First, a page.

A History of Infusoria: Including the Desmidiaceae and Diatomaceae, British and Foreign

Front Cover
Whittaker and Company, 1861 - Desmidiaceae - 968 pages
 

What people are saying - Write a review

We haven't found any reviews in the usual places.

Other editions - View all

Common terms and phrases

Popular passages

Page 299 - This remarkable body when completely evolved (fig. 18/.) consists of two portions — a rigid spiculum-like portion acutely pointed at one end, and continuous at the opposite end with the second portion, which is in the form of an excessively fine filiform appendage less than half the length of the spiculum : this second portion is generally seen to be bent at an angle on the first, and is frequently more or less curved at the free end. The form of the evolved trichocysts is best observed in such...
Page 227 - The latter has some, although a very limited, power of locomotion ; which is effected by exserting its pseudopodia to their full length, attaching itself by them to a piece of seaweed, and then contracting them like india-rubber, so as to draw the shell along with them. Some of the acephalous mollusks do the same by means of their byssus. This mode of progression is, however, exceedingly slow ; and I have never seen, in the course of twenty-four hours, a longer journey than a quarter of an inch accomplished...
Page 218 - ... segments, and narrowed between these into connecting stolons, the shell being probably produced by the calcification of their outer portions. And this view he supports by the results of the examination of a number of specimens, in which reparation of injuries has taken place. Regarding the Reproduction of Orbitolites, he is only able to suggest that certain minute spherical masses of sarcode, with which some of the cells are filled, may be...
Page 231 - Foraminiferae. 10. In the vast amount of pelagic Foraminiferae, and in the entire absence of sand, these soundings strikingly resemble the chalk of England, as well as the calcareous marls of the Upper Missouri, and this would seem to indicate that these also were deep-sea deposits.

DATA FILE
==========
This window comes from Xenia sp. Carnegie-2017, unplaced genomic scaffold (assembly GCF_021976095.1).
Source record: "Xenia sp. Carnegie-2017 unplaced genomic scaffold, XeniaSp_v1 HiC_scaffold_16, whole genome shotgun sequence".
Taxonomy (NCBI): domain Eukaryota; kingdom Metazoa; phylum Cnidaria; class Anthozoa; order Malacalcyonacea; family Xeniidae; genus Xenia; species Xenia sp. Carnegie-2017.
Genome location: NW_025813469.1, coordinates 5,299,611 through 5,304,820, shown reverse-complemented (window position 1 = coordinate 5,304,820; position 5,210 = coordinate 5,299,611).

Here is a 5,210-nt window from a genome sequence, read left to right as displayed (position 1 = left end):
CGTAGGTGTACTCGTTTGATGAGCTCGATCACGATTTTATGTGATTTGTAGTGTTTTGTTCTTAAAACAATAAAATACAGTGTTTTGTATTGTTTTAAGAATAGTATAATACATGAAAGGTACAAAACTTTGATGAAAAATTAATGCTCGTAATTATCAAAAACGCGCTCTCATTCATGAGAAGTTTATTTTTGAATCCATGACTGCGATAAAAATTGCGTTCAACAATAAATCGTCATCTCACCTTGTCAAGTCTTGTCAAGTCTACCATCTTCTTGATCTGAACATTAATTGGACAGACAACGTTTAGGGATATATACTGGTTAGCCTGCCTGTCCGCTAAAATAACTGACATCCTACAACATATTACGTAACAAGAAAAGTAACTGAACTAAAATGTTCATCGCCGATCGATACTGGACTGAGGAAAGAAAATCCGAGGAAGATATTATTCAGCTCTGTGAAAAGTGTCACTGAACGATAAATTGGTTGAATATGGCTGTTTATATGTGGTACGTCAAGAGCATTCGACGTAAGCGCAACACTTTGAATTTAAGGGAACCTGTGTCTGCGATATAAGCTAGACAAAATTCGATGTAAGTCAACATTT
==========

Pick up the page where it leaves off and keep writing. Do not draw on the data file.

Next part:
Page 218 - Lagence ; but they appeared to constitute the entire mass, and not merely a part of the animal. I am inclined to think they are only desiccated portions of the animal, separated from each other in consequence of the absence of any muscular or nervous structure. It may also be questionable if the term "ova" is rightly applicable to an animal which has no distinct organs of any kind.
Page 108 - ... might be due to a slight portion of a siliceous cement which the cautious use of an alkaline solution might remove without destroying any but the most minute shells of the Diatoms. As the case appeared a desperate one, a " heroic remedy " was applied, which was to boil small lumps of the diatomaceous mass in a strong solution of caustic potassa or soda. This proved to be perfectly efficacious, as the masses under this treatment rapidly split up along the planes of lamination, and then crumbled...
Page 4 - ... cells. In general, its quantity is merely sufficient to hold the fronds together in a kind of filmy cloud, which is dispersed by the slightest touch. When they are left exposed by the evaporation of the water, this mucus becomes denser, and is apparently secreted in larger quantities to protect them from the effects of drought.
Page 389 - ... kind of snap and moved slightly forwards." Mr. Dyster is inclined to think that the Oscillatoria passed through the anterior ring-like portion of the apparatus. I have not seen the animal feed, but on structural grounds I should rather have been inclined to place the oral aperture at (a, fig. 13,) and to suppose that the food would pass above the anterior ring. The apparatus is destroyed by caustic potash, but remains unaltered on the addition of acetic acid; it is therefore, probably, entirely...
Page 52 - If one half of a spindle-shaped or ellipsoidal cell chiefly or exclusively admits material, the other half, on the contrary, giving it out, the cell moves towards the side where the admission takes place. But as in these cells both halves are physiologically and morphologically exactly alike, so it is that it is first the one and then, the other half which admits or emits, and, consequently, the cell moves sometimes in one, sometimes in the opposite direction.
Page 240 - ... Carpenter, I cannot help deploring the excessive multiplication of species in the present day, and I would include in this regret the unnecessary formation of genera. Another Linnaeus is sadly wanted to correct this pernicious habit, both at home and abroad. The group now under consideration exhibits a great tendency to variation of form, some of the combinations (especially in the case of Marginulina) being as complicated and various as a Chinese puzzle. It is, I believe, undeniable, that the...

Bibliographic information